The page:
Buyer beware. For US$249 a company in the United States is promising to send curious and competitive players of computer games an unusual headset. The device, the company claims, will convert electronic gamers into electronic-gamers. At the touch of a button, the headset will send a surge of electricity through their prefrontal cortex. It promises to increase brain plasticity and make synapses fire faster, to help gamers repel more space invaders and raid more tombs. And, according to the publicity shots on the website, it comes in a choice of red or black.

The company is accepting orders, but says that it will not ship its first headsets to customers until next month. Some are unwilling to wait. Videos on the Internet already show people who have cobbled together their own version with a 9-volt battery and some electrical wire. If you are not fussy about the colour scheme, other online firms already promise to supply the components and instructions you need to make your own. Or you could rummage around in the garage.

That’s ‘could’ as in ‘you might be able to’, by the way; not ‘could’ as in ‘it’s a good idea’. In fact, to try to boost cognitive performance in this way might be a very bad idea indeed. Would it work? It might or it might not. Nobody knows. All we know for sure is that the technology, known as transcranial direct-current stimulation (tDCS), is likely to soon get into the hands, and onto the heads, of many more people.

Experimentation with electricity to improve human performance is not new. Scribonius Largus, court physician to the Roman emperor Claudius, suggested in ad 46 that a live electric ray could be applied to the head of a patient with a headache. The recent surge in interest in tDCS piggybacks on an increasing number of academic studies of its potential to boost cognitive ability, which themselves build on decades-old work using electrical stimulation of the brain to treat ailments such as depression (see Nature 472, 156–159; 2011).

Nor are unorthodox tests of this technology unusual. When Michael Nitsche, a clinical neurologist at the University of Göttingen in Germany, wanted to investigate a related technique called transcranial magnetic stimulation more than a decade ago, he got permission from university ethics boards but still found a shortage of volunteers. Instead, Nitsche experimented on the brains of himself, his father and his sister.

The scale of at-home tDCS use is unclear at present.

In an opinion piece published earlier this month, Nicholas Fitz and Peter Reiner of the National Core for Neuroethics at the University of British Columbia in Vancouver, Canada, argue that scientists and regulators can no longer ignore the amateurish meddling with tDCS (N.FitzandP.ReinerJ.Med.Ethics;2013). “The challenge for the field,” they write, “is to develop policy that thoughtfully deals with the issues stemming from people using tDCS devices at home.”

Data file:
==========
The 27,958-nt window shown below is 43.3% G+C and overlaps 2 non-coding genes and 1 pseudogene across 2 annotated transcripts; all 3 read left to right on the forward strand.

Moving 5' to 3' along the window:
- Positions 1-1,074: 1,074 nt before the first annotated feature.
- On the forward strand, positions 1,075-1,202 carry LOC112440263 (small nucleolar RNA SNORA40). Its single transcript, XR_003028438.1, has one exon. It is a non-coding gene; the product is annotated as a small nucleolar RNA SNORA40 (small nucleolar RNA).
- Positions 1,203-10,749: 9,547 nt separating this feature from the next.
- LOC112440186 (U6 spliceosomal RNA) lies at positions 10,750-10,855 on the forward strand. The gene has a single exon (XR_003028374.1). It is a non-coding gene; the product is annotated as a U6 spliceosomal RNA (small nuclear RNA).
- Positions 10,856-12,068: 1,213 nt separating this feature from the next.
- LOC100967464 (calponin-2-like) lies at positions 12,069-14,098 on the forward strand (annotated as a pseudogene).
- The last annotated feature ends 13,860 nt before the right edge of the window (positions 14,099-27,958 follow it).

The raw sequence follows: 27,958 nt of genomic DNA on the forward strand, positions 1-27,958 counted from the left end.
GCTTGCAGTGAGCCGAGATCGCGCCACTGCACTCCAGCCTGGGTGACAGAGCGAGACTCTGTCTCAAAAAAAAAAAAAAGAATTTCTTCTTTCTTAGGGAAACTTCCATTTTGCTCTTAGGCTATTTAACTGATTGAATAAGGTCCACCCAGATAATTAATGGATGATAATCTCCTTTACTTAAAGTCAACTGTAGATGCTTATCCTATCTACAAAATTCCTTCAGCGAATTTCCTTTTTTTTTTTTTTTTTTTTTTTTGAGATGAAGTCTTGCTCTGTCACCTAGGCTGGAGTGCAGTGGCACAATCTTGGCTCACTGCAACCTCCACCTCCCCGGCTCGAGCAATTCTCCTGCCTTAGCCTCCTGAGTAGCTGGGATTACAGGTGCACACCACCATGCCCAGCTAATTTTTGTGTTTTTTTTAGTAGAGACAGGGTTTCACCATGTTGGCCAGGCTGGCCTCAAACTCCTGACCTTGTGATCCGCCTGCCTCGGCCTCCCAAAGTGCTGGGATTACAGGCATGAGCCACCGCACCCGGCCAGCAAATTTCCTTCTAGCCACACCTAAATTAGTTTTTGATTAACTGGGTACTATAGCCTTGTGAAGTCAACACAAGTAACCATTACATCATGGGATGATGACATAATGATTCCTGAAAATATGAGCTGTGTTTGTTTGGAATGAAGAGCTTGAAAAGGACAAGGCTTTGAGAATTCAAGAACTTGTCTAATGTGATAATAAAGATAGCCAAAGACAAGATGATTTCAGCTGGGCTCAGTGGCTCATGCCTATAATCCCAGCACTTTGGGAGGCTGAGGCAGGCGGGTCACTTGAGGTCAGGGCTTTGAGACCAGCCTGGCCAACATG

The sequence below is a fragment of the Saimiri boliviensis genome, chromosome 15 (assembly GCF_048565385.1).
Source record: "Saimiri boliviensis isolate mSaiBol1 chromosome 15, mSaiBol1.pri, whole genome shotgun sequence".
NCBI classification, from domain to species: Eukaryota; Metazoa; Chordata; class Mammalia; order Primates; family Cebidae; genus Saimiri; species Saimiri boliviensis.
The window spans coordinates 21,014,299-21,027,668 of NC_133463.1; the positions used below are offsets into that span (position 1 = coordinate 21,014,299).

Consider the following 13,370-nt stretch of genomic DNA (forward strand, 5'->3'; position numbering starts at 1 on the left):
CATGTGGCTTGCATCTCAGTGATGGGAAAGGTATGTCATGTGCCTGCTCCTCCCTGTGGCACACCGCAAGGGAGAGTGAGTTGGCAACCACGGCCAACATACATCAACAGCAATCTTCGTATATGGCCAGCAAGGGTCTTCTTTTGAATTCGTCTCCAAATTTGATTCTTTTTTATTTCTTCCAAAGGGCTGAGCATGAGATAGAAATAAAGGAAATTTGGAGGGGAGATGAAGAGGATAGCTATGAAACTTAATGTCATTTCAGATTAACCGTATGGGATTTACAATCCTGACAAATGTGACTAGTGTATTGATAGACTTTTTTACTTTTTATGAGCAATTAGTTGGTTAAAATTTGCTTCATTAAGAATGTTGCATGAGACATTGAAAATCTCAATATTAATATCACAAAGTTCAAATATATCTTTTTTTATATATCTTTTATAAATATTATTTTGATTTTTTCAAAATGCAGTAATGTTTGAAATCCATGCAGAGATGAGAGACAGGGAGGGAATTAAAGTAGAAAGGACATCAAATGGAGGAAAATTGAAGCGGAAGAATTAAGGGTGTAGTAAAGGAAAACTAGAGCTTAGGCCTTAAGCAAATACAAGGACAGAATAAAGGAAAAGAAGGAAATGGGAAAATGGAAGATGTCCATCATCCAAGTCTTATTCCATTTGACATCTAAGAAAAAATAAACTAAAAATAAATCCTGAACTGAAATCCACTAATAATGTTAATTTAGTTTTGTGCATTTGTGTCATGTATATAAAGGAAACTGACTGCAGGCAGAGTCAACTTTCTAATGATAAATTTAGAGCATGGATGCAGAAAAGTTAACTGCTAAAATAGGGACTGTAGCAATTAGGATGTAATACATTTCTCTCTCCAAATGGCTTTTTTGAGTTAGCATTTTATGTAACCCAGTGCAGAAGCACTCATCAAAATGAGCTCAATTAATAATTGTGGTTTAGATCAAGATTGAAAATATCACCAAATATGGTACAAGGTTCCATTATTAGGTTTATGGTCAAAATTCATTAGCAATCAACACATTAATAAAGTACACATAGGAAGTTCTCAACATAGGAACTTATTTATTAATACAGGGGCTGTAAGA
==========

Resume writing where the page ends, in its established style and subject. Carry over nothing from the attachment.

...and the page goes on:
Such home use of experimental laboratory kit puts neuroethicists, and journals such as Nature, in a bind. To draw attention to it could promote and accelerate its use, and so increase the risk of a mishap. To ignore it leaves the risks unexplored. The scale of at-home tDCS use is unclear at present. It might fizzle out. Or, as scientific interest in the power of electrical stimulation of the brain grows, it might appeal to more enthusiasts, just as the fascination and potential of synthetic biology has spawned a parallel DIY community known as biohackers. The scientific interest is certainly there.

Last month, researchers at the University of Oxford, UK, published a study suggesting that random electrical stimulation of the brain could improve mathematical abilities (A. Snowball et al. Curr. Biol. 23, 987–992; 2013). And there is no lack of exposure. Drawn by the ease of access and the killer copy, science journalists are queuing up to try tDCS for themselves and to write about the effects.

Fitz and Reiner are not the first to raise concerns over the DIY tDCS community. Brain researchers flagged the problem last year, as part of a discussion on the broader ethics of using non-invasive brain-stimulation (R. Cohen Kadosh et al. Curr. Biol. 22, R108–R111; 2012). The researchers even raised the prospect of the ultimate in pushy parents: those who would use the technology on their children to try to boost their cognitive function. And back in 2011, scientists working on tDCS told Nature that they were concerned for the safety of those who tried it at home.

It is easier to raise these questions than to answer them. Fitz and Reiner have some sensible suggestions, ranging from greater reporting of the possible long-term risks of tDCS to mimicking the open communication and education strategy with which the life-sciences field has started to engage biohackers. The first step is to acknowledge the issue to get a sense of how widespread the demand for home electrical self-improvement really is. The next few months will tell us more.